Displaying articles for: November 2013

Old Man River

"The Father of Waters" shaped more than its meandering banks.

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The Hidden White House

President Truman confronted a postwar world in collapse -- and a collapsing home to boot.

 

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Hawthorn & Child

A philosophical detective story finds a dream state on the streets of London.

 

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Pinkerton's Great Detective

The undercover private eye who took on organized crime in the Wild West.

 

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Monsters: The 1985 Chicago Bears and the Wild Heart of Football

Rebellion, innovation, and a taste for brutality were all part of a championship season.

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Dallas 1963

How darkness gathered in a Texas city.

 

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At Night We Walk in Circles

An actor's journey into a mysterious role plays out against the aftermath of a dictatorial regime.

 

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The Bully Pulpit

The political battles and journalistic triumphs of the Progressive Era have never looked so timely.

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Sorry!: The English and Their Manners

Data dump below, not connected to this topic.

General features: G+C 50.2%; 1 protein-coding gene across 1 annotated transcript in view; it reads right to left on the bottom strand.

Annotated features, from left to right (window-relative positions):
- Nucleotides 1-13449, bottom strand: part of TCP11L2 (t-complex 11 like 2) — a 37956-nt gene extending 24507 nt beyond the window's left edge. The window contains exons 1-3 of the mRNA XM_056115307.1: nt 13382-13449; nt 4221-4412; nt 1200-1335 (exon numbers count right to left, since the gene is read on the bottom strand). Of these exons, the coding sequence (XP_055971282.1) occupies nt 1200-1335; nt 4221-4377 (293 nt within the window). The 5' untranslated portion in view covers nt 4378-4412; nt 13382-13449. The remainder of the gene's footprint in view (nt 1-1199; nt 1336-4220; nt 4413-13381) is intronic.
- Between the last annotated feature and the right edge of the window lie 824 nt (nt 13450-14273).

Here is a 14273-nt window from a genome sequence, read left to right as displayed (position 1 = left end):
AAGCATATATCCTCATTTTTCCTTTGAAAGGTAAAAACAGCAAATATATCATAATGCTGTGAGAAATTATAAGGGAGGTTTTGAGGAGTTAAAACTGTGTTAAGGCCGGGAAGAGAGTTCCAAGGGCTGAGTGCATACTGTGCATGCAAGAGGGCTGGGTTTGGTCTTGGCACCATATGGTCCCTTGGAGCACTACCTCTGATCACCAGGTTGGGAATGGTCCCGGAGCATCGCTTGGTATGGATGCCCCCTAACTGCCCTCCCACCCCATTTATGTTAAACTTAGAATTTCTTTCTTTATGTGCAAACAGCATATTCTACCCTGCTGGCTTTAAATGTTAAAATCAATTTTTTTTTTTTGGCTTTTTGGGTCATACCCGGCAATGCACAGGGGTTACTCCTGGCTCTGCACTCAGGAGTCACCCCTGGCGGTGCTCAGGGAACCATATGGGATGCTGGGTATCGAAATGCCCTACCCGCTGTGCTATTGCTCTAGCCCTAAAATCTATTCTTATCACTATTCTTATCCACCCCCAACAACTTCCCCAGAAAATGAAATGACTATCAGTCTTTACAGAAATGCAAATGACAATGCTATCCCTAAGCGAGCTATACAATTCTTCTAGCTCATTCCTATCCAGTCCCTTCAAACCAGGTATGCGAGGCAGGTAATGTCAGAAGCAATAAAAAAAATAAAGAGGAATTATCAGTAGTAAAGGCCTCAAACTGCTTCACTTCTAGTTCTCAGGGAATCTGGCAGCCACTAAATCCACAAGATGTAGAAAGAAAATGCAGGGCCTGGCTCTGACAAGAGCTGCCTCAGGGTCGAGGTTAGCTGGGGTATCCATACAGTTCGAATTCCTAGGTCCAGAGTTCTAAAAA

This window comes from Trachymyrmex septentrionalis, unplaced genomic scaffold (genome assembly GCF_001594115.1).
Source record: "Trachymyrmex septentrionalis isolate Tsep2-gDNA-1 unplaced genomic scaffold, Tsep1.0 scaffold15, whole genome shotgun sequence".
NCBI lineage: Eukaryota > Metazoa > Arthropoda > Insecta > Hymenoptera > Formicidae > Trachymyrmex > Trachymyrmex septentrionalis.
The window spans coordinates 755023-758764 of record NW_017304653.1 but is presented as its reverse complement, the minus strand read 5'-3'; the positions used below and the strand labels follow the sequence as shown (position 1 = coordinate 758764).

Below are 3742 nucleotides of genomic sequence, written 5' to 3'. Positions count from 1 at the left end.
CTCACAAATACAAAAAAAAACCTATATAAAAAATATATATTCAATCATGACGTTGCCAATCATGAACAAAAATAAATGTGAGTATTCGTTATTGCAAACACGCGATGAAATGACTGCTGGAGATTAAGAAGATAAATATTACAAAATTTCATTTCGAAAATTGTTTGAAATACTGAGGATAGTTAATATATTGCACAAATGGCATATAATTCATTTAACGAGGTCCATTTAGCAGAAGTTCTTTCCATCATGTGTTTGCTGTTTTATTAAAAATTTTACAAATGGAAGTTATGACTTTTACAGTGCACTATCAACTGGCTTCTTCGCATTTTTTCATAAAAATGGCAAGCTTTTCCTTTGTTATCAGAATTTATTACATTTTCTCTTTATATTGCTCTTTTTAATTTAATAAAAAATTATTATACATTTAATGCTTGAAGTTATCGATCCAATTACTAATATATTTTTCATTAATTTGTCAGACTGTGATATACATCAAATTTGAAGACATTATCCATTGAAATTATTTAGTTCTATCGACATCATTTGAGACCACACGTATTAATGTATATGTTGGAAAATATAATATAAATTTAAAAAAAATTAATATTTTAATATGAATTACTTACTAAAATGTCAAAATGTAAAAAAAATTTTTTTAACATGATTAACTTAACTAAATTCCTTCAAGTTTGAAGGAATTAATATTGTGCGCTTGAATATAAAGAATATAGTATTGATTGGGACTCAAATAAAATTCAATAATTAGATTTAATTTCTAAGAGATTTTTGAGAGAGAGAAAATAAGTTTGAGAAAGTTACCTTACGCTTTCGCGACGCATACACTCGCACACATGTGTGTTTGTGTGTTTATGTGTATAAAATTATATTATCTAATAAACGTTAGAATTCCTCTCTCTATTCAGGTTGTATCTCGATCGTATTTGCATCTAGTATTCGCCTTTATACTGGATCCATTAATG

A history of etiquette suggests its spiritual dimension.

 

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On Paper

How a civilization built itself out of wood pulp and ink.

 

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Art and Empathy: The National Book Award Fiction Finalists

A former NBA judge searches through the final five for a book that could change your life.

 

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American Mirror: The Life and Art of Norman Rockwell

Have we underestimated the artist who became our "national frame of reference"?

 

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The Signature of All Things

The author of Eat, Pray, Love spins a globetrotting tale of a 19th-century naturalist's quest for understanding.

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Self-Help Messiah

How a public speaking teacher won fame and influenced millions.

 

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April 19: "What you see first, after the starting gun's crack, is a column of bobbing runners, thousands of them, surging downhill..."

Donna Tartt's The Goldfinch is the winner of the 2014 Pulitzer Prize for Fiction. James Parker calls this Dickensian coming-of-age novel "an enveloping…

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Books, CDs, DVDs to know about now
Poems That Make Grown Men Cry

And women too.  Luminaries from Colin Firth to Nick Cave and Jonathan Franzen chose the poems that bring them to tears, and the result is a stunning collection of poignant verse from writers like Auden, Whitman, Bishop, Larkin, Neruda and many others.  Warning: choking-up hazard.

The King of Pain

Trapped beneath his entertainment system, reality TV mastermind Rick Salter reflects on his life and tries to piece together the events of the previous evening. Seth Kaufman’s romp is an outrageous meditation on pain and entertainment in a deranged world in which the two are often interchangeable.

The Good Inn

Frank Black, frontman for the Pixies, has written a transgressive historical fiction with shades of Thomas Pynchon (focused as it is on the history of explosives and cinematic pornography), all set in a hallucinatory Edwardian Europe.